When your chief competitor in a niche market sees its founder and CEO resign, it's usually a pretty good indication you're going to benefit.
That is precisely what happened this week in the specialty market of luxury electric vehicles. Privately held Fisker Automotive founder Henrik Fisker quit his post due to disagreements with the company's management team over reported talks of shopping a majority stake in his namesake firm to a Chinese company. In my opinion, this represents a big victory in the fight for dominance in the space for rival Tesla Motors (TSLA).
In contrast to the situation with Fisker, Tesla's billionaire co-founder and CEO Elon Musk doesn't appear to be going anywhere. In fact, Musk is one of those rare breed of leaders who, through the force of his intelligence, personality and vision, has managed to create a company that could redefine the entire automotive industry.
He's also managed to make a lot of investors very happy along the way.
On the auto front, in November, the Tesla Model S sedan was the first ever non-combustion engine vehicle to win the prestigious Motor Trend Car of the Year award. The company captured the top honor after a series of torturous 10-day stress and performance tests conducted by Motor Trend editors and auto industry veterans. The Model S came out on top of a 45-car field due to what the magazine described as the Model S' superb acceleration, handling, open cabin and 250-mile range.
On the stock front, shares of Tesla have driven substantially higher, particularly since November. The stock soared some 38% from Nov. 1 through March 13, and along the way, blasted through technical resistance at the 50-day and 200-day moving averages.
As you can see in the chart above, the road higher in 2013 (up more than 11% year to date through March 13) has not been without a few big potholes.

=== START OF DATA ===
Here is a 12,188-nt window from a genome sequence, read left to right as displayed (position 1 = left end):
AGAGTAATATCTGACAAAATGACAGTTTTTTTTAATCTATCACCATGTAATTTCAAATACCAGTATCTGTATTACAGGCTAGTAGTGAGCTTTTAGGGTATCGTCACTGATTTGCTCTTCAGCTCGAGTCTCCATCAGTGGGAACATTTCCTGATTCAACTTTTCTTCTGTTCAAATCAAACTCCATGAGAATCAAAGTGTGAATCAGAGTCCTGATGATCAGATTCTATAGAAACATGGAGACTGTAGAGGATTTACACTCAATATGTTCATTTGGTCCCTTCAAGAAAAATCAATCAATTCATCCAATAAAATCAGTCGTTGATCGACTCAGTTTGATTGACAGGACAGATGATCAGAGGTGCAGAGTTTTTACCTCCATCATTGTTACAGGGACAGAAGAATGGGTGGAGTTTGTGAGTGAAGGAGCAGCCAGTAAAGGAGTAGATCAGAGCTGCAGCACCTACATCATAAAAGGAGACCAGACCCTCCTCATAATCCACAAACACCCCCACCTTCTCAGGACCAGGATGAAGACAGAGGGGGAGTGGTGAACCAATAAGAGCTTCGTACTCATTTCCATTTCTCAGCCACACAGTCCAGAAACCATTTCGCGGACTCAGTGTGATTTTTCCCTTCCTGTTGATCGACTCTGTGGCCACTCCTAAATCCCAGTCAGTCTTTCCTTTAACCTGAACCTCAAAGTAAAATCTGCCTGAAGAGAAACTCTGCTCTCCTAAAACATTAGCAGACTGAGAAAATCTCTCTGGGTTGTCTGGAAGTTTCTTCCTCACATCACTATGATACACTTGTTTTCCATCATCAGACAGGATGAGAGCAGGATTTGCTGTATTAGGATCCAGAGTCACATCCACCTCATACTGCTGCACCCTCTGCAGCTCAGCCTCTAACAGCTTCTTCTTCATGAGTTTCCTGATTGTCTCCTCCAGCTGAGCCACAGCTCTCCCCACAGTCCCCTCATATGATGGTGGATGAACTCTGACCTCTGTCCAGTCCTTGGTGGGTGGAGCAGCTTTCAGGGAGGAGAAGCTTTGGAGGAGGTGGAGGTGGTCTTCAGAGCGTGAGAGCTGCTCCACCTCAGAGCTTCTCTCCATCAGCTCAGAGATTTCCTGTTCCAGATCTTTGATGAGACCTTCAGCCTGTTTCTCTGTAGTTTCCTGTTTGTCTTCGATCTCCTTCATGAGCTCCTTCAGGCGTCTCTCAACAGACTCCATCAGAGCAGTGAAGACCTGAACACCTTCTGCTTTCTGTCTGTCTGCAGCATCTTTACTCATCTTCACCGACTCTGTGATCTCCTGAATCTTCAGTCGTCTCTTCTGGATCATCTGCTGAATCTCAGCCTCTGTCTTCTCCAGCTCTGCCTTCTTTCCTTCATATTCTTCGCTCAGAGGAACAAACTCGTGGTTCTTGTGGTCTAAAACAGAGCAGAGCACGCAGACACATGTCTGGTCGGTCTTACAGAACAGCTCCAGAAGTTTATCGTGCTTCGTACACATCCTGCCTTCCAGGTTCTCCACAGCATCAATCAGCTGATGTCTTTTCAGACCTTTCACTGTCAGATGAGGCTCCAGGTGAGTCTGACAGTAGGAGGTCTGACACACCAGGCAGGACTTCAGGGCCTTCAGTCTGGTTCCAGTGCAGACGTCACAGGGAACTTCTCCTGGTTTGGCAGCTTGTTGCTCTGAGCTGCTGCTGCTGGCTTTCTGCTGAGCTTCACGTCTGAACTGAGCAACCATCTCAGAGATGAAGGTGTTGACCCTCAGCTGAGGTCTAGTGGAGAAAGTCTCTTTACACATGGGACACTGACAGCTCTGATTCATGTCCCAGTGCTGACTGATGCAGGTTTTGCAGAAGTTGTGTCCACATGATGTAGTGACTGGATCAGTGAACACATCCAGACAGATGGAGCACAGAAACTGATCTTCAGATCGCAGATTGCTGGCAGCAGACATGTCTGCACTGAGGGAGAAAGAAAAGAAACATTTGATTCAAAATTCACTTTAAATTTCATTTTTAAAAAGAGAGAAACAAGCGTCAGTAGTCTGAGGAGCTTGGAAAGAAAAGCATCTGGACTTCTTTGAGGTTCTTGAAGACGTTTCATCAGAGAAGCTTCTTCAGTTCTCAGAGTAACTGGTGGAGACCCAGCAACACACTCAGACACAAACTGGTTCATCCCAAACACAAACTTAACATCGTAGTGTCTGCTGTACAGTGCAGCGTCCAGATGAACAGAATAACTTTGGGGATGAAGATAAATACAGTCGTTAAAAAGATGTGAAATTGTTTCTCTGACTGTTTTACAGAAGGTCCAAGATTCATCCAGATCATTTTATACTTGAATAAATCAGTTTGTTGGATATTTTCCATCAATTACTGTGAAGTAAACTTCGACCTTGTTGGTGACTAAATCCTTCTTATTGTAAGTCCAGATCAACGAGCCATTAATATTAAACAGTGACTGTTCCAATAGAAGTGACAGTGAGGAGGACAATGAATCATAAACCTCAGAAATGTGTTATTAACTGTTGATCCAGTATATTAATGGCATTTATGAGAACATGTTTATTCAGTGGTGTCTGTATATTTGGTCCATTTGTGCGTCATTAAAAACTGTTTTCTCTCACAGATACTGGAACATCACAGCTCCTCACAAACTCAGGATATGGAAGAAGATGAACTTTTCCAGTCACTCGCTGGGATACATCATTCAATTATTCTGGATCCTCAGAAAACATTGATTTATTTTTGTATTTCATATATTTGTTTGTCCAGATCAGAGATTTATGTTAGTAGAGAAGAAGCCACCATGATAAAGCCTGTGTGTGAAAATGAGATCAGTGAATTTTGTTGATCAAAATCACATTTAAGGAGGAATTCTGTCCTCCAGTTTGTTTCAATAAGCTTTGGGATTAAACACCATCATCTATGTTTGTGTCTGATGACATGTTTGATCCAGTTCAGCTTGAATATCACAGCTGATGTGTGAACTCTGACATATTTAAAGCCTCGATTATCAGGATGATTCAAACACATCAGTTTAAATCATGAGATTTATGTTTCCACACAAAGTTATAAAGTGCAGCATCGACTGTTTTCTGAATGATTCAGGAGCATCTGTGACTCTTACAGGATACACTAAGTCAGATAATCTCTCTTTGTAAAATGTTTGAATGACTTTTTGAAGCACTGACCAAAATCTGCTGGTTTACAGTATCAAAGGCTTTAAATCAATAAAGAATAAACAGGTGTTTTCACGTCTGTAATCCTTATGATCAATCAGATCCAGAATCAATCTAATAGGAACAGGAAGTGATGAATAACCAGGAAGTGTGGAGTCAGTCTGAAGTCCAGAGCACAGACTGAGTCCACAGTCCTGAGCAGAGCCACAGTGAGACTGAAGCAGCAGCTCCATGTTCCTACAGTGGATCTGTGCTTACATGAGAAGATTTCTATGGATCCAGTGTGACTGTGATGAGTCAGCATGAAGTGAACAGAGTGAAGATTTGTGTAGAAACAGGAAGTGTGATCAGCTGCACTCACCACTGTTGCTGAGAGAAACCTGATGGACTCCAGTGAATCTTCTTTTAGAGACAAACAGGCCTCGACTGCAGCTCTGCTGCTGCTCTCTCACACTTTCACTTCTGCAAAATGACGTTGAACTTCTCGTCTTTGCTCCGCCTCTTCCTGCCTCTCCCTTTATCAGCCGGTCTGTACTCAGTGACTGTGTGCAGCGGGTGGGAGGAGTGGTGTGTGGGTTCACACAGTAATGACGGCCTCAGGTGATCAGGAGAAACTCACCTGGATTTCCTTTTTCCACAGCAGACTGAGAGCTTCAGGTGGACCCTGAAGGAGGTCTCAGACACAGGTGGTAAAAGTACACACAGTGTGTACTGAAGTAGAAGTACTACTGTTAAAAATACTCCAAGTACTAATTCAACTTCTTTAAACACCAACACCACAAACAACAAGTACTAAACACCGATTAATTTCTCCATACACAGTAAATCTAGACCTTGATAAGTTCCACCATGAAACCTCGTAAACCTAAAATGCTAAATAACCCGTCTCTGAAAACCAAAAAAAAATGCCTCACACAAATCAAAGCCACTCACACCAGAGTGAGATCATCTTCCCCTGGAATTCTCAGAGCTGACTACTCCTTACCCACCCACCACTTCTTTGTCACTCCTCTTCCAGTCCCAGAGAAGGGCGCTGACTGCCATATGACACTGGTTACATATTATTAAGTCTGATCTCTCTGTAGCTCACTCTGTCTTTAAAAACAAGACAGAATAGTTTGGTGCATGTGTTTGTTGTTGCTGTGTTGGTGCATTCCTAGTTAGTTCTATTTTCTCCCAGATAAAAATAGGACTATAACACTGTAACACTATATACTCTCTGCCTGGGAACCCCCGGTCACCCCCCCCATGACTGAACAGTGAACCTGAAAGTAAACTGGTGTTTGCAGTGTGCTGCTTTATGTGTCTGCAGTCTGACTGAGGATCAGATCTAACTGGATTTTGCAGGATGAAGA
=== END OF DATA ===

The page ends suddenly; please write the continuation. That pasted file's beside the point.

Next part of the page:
In February, the company saw its shares drop precipitously after releasing its fourth-quarter earnings results. The metrics showed that Tesla missed bottom-line expectations, with an adjusted loss of $0.65 per share versus adjusted EPS forecasts for a loss of $0.53. The company did manage to best top-line estimates, seeing revenue of $306.3 million versus estimates of $298.9 million.
In the conference call accompanying the Q4 results, Musk said that he expected the company to become profitable earlier than originally anticipated. In a letter to shareholders, Musk wrote, "We expect to be slightly profitable (excluding only non-cash option and warrant-related expenses) in Q1 2013." Most auto industry watchers aren't expecting Tesla to turn a profit until at least the third quarter.
After the post-earnings slide, the stock resumed its upward momentum and rose to a high of $39.49 on March 13, just shy of its 52-week high of $40, which was made in February. Since then, the stock has dropped below $36, and could continue to be dragged down with the broader market today.
I think that despite its volatility, and despite the fact that it's a favorite of short sellers, TSLA is the kind of stock that will continue to be a great momentum play for traders.
The company's high-quality, and potentially industry-changing, vehicles have proven to be popular and highly sought after, and soon Tesla will be making money selling all-electric cars, something green energy proponents could have only dreamed of a few short years ago.
For traders, I think TSLA shares represent a great way to drive some solid profits into your portfolio, especially if you scoop them up on the recent pullback.
Recommended Trade Setup:
-- Buy TSLA at the market price
-- Set stop-loss at $32.15, approximately 10% below the current price
-- Set initial price target at $ 42.80 for a potential 20% gain in 3-4 months